The dispersal of seeds by animals offers a few broad advantages:
- Protection from predators: Predators typically target regions of dense with prey and thus dispersal (away from the parent plant) reduces the density near the parent plant, thereby providing protection from predators.
- Better access to sunlight and nutrients: If there is no seed dispersal, the seeds will grow in the shadow (or under) the parent plant and will be (likely) outcompeted by the parent plant for sunlight and nutrients. Seed dispersal away from the parent plant increases the survival likelihood.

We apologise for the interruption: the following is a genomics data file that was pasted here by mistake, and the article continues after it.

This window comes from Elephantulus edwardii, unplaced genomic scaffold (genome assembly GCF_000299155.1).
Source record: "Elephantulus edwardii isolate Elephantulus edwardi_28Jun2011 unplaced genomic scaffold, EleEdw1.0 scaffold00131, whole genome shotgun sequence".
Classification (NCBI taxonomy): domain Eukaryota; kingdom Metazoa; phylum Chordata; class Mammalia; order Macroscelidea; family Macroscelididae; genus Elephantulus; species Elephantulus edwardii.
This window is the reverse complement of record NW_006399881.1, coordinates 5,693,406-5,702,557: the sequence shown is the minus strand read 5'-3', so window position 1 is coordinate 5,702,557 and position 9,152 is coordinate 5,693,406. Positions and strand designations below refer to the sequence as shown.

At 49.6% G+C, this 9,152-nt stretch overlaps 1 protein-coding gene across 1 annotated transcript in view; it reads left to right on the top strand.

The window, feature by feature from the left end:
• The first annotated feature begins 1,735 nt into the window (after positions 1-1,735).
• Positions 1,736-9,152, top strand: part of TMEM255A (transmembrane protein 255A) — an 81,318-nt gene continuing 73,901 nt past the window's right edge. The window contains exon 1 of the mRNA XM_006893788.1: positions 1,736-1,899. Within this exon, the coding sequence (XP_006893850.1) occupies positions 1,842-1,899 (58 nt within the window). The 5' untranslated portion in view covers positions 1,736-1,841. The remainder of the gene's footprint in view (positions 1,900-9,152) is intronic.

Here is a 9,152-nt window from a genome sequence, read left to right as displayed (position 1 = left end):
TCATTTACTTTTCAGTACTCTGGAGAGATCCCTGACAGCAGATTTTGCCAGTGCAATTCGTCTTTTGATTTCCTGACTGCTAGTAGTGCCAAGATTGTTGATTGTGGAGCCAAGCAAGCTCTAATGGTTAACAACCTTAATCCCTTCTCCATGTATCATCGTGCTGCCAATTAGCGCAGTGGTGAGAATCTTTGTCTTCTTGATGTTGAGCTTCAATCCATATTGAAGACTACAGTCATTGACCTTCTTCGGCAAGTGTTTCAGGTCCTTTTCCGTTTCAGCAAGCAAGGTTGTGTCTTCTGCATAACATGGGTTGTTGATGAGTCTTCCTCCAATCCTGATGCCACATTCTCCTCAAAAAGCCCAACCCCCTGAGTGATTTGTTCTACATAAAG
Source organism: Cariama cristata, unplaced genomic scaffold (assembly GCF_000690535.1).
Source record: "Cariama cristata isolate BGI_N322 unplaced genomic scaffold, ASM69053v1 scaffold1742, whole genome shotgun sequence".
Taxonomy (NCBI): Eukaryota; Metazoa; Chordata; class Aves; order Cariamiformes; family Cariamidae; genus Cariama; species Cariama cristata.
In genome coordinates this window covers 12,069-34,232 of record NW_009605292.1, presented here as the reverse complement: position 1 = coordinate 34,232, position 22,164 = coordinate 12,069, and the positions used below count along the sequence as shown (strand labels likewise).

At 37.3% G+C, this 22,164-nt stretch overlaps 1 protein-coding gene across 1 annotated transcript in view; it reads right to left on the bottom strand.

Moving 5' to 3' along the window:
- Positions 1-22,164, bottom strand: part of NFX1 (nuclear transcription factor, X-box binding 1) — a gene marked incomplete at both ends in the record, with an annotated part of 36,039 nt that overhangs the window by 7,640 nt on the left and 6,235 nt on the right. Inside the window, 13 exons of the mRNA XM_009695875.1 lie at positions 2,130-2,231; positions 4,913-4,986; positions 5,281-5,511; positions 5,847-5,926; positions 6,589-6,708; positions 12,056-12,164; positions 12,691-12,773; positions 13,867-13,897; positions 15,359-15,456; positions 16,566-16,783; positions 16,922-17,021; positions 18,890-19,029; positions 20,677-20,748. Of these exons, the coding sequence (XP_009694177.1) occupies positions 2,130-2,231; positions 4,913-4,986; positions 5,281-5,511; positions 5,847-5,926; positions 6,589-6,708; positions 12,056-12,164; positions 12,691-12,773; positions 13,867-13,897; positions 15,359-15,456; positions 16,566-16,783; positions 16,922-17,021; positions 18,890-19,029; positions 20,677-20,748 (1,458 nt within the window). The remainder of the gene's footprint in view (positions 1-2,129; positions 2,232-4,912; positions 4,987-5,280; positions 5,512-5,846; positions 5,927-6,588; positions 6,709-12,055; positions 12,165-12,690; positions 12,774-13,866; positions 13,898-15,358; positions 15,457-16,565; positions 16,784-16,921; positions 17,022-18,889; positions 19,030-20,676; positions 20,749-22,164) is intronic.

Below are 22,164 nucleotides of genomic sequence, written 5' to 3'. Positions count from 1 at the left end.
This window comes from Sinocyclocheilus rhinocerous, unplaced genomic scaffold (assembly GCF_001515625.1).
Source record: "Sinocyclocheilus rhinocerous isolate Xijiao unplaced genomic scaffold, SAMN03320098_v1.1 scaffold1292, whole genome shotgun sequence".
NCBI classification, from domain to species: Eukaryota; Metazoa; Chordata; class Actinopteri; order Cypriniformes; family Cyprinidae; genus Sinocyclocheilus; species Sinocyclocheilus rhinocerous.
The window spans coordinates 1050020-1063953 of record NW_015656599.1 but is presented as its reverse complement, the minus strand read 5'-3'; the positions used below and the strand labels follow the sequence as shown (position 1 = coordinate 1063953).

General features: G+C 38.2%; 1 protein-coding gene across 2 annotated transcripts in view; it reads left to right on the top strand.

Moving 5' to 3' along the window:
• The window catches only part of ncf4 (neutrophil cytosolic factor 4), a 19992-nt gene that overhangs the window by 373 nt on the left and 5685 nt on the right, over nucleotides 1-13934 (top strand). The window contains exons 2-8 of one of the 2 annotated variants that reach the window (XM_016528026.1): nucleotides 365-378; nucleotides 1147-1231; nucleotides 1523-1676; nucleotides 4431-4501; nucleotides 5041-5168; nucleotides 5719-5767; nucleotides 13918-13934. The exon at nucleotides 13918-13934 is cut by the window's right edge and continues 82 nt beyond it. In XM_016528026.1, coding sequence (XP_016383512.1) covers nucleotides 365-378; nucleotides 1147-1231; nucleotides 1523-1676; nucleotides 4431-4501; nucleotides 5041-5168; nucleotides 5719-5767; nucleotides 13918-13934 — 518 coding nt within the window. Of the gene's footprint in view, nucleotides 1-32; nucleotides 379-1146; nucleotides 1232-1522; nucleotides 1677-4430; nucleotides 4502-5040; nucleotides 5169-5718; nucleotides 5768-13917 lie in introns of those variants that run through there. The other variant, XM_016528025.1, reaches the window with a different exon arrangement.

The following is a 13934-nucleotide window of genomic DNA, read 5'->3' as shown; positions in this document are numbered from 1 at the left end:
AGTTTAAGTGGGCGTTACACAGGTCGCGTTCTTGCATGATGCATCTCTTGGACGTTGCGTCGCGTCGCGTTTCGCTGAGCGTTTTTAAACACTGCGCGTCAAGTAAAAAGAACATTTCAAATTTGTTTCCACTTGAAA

- Colonization of new regions: Seed dispersal also allows plants to colonize new regions originally devoid of the plant species.
Animals help with seed dispersal by acting as unknowing carriers or transporters of the seeds. For example, human beings carry fruits (say apples) on picnics and throw out the core containing seeds outside. Many animals help with seed dispersal through feces.